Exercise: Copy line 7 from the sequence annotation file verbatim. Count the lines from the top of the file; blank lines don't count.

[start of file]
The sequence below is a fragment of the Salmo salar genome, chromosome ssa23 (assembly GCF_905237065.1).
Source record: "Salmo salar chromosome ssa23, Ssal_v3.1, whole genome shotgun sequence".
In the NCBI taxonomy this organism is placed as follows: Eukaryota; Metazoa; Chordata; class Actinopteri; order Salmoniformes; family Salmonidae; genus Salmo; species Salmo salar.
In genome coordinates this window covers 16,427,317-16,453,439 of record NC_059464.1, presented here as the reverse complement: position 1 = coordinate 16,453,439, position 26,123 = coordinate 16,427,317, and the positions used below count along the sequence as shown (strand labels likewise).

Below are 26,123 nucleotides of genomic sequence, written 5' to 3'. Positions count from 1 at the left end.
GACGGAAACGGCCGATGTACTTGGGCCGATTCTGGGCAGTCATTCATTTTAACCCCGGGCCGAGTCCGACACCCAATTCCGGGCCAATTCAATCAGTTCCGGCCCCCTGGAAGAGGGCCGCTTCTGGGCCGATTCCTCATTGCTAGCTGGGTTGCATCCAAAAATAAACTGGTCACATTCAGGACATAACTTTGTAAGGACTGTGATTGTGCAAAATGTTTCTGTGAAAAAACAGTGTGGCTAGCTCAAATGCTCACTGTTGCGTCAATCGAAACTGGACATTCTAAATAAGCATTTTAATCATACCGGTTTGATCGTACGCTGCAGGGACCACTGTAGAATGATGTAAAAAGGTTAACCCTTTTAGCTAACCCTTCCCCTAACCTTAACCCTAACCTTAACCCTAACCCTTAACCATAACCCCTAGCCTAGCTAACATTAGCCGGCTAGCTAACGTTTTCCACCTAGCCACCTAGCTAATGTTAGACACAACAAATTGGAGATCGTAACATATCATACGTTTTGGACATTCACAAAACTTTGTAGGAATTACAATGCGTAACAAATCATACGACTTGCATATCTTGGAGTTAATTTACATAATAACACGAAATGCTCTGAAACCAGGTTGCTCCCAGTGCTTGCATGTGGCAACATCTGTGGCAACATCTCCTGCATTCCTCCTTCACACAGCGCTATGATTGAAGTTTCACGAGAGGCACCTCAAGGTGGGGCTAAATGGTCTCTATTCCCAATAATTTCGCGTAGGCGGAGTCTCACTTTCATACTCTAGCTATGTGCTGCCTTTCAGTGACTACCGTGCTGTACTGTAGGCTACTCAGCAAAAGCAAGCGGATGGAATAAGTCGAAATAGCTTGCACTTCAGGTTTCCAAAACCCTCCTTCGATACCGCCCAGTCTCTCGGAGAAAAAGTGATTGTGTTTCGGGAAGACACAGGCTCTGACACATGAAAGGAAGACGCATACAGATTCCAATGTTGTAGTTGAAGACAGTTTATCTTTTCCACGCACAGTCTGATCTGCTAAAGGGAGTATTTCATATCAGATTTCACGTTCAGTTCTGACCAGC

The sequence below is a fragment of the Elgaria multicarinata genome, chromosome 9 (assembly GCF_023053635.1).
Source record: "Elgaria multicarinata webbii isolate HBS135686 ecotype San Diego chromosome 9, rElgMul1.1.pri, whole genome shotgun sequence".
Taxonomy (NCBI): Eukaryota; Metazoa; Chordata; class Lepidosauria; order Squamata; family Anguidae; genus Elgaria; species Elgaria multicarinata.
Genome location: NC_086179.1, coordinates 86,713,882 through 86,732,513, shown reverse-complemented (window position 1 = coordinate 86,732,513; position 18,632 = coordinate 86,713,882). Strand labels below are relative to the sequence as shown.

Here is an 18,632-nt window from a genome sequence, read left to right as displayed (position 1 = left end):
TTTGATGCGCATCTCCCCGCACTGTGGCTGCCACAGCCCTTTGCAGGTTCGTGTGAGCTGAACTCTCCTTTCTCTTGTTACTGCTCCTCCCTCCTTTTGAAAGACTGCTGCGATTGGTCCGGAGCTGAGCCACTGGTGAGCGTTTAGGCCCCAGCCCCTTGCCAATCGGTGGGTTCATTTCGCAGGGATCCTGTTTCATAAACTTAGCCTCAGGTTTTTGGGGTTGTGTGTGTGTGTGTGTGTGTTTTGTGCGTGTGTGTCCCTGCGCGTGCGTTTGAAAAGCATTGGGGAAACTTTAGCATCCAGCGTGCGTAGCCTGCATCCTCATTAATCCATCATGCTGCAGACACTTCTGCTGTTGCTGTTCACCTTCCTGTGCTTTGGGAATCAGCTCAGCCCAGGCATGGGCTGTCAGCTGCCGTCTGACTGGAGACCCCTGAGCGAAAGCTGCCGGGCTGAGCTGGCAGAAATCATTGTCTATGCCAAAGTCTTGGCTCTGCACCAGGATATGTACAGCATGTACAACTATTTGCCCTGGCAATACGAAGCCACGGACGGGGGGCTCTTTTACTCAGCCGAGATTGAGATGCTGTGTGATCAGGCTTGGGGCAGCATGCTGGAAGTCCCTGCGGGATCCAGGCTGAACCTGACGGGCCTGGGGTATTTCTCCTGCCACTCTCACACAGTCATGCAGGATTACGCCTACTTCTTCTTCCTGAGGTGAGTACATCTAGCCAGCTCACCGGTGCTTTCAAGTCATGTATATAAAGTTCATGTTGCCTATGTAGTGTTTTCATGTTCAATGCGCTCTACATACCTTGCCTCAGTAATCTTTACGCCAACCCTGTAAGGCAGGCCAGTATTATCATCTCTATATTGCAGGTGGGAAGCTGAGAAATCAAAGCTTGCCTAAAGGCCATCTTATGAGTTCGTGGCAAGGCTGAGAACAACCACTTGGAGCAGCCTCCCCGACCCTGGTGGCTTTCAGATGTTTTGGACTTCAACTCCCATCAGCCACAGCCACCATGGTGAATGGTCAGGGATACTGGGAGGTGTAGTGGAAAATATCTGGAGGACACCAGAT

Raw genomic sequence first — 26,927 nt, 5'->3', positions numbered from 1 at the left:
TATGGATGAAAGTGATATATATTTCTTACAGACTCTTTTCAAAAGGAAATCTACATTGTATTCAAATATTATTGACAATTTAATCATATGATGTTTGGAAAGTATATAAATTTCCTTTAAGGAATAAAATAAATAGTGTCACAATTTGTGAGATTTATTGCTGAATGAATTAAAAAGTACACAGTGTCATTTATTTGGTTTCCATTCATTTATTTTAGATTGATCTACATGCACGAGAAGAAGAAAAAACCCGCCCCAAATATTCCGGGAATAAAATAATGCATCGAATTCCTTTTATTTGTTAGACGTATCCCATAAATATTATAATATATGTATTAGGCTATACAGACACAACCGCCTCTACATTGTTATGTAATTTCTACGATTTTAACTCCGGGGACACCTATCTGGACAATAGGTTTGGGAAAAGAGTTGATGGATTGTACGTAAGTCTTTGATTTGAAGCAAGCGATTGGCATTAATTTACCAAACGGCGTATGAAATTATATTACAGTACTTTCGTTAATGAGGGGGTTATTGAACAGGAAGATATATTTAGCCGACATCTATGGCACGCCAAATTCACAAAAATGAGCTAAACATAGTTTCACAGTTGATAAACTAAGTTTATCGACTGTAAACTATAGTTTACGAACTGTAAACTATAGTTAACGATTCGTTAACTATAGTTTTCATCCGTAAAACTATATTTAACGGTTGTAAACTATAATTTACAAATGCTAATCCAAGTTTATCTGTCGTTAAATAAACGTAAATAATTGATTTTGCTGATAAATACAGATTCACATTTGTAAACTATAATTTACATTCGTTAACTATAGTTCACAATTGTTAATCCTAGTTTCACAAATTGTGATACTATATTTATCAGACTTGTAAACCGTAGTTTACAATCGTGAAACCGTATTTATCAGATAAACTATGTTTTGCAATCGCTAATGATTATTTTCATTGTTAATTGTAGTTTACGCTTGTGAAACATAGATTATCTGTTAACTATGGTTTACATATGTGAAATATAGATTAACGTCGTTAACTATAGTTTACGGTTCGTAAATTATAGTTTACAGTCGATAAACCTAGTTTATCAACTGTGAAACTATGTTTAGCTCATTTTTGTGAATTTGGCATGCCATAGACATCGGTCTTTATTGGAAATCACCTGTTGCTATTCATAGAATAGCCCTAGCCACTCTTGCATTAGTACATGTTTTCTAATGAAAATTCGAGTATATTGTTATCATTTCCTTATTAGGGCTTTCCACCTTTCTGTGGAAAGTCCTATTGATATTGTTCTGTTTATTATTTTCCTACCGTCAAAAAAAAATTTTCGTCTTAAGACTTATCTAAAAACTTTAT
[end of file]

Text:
The sequence below is a fragment of the Elgaria multicarinata genome, chromosome 9 (assembly GCF_023053635.1).